An archaeological dig in a Cheshire hamlet has emerged as one of Britain's most important excavations ever.
Archaeologists working in Poulton, south of Chester, have discovered evidence of human activity dating back 9,000 years.
They have unearthed five Bronze Age burial mounds, two Roman buildings and a medieval chapel and cemetery.
The series of remarkable discoveries was made during excavations to find the lost Abbey of Poulton which once stood on the site.
Archaeologist Mike Emery has run the dig, on farmland bordering the Duke of Westminster's Eaton estate, for the past eight years.
Each summer, he and a team of volunteers work on the field and first unearthed evidence of medieval occupation, then Roman, and in the past year a prehistoric community.
Mr Emery, who works alongside a team of 20 students from Liverpool and Nottingham Universities, said: "Because of weather conditions, we have probably only spent about 11 months in total actually on the dig. But the discoveries we have made in that short time are remarkable.
"Everybody knows that Chester was an important part of the Roman empire, but now we know there were thriving communities here many thousands of years before the city was settled."
The history and origin of the unearthed chapel are scarcely known, but it probably had a close connection with the last Cistercian abbey of Poulton.
Although the abbey was removed in the 13th century, the Cistercians continued to dominate and shape the landscape around Chester until dissolution in 1534..
It has now been confirmed that at least two Roman buildings exist, one of which contained numerous brooches and coins.
The building even boasted windows fitted with glass, meaning it was probably an important temple or a villa belonging to a high ranking officer of the Roman occupation force.
The 12th-century abbey has not yet been traced but Mr Emery, brother of Hollywood actors Ralf and Joseph Fiennes, believes its remains lie in neighbouring land and is seeking permission to excavate the area.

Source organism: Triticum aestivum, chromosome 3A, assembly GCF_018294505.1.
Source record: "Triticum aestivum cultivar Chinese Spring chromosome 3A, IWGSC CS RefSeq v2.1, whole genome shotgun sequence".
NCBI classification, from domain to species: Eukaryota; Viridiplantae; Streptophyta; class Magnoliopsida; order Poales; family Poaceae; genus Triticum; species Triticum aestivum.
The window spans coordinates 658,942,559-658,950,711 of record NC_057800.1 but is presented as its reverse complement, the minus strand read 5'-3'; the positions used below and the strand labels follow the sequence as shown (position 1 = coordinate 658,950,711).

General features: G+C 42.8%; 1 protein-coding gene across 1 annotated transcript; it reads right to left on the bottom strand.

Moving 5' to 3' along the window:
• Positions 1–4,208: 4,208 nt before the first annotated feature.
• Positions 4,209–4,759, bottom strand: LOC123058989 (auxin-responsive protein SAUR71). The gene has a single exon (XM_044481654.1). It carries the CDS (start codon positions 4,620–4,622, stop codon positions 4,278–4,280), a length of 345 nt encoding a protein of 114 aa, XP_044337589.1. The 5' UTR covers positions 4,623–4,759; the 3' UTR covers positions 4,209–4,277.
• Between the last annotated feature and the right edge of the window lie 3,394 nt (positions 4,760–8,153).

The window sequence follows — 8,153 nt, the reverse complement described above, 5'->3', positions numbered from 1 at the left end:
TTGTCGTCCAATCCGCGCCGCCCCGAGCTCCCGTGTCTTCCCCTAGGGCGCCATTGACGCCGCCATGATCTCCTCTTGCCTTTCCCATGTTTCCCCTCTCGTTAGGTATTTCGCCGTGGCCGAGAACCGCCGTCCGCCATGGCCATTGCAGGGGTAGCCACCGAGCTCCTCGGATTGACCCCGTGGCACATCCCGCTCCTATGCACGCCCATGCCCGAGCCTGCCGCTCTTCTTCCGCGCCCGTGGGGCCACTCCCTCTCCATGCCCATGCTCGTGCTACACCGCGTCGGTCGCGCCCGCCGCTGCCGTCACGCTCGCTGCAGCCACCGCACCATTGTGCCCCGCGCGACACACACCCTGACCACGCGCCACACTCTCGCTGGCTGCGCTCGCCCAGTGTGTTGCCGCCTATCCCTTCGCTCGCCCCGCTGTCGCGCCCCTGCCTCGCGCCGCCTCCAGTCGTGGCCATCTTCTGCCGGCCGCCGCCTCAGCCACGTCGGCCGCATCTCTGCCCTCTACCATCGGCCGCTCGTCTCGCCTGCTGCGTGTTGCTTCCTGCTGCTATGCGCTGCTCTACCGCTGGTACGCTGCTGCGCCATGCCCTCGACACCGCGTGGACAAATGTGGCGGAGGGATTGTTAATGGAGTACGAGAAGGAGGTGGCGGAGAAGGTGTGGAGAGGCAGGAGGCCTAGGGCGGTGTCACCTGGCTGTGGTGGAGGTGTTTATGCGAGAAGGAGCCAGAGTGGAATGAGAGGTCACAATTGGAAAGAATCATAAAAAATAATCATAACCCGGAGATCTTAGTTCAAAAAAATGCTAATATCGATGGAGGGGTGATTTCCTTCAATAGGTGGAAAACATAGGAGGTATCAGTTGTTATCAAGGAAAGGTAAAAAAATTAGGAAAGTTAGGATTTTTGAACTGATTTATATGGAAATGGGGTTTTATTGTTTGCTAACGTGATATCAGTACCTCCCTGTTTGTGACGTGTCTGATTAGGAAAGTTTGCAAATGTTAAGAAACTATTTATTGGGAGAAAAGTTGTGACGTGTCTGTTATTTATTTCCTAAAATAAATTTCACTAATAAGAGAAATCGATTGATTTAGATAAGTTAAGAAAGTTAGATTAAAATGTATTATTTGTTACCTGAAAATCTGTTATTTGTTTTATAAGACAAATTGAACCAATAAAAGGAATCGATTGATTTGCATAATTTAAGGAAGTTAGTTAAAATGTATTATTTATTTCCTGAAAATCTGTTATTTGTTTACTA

The abbey was built by the Cistercian order of monks, and lasted only 50 years until the monastery was moved to Staffordshire and the site was converted into a monastic estate.
Already, around 160 skeletons have been excavated from the medieval cemetery. Computer scanning of the prehistoric mounds, due to take place at the end of this season, will give a guide to how many people's cremated remains are on the site.
Work on the Roman buildings has been delayed until next year when the site will feature in a special edition of Channel 4's Time Team, presented by Ralf Fiennes, who has visited the site along with Joseph and their sister, film director Sophie.
Cheshire Police are also supporting the project and sharing information with the dig team.
Crime scene investigators use archaeological techniques to remove bodies from shallow graves and Mr Emery's team has also been showing them how the shape of the landscape can help spot potential burial grounds.
Because there is no financial support for the project, much of the funding has been in the form of sponsorship from Daresbury Laboratories and also the Fiennes family, the Duke of Westminster and the Fair family, who own the neighbouring estate.
Mr Emery also works as a college lecturer to raise funds.
He added: "At the moment, we can support the project on around £30,000 each year.
"When I first came here in 1995, I had no idea the scale of this project would be so huge.
"Wherever we go on this land, we just pick up more and more information. This dig will be my only job for the next 20 years."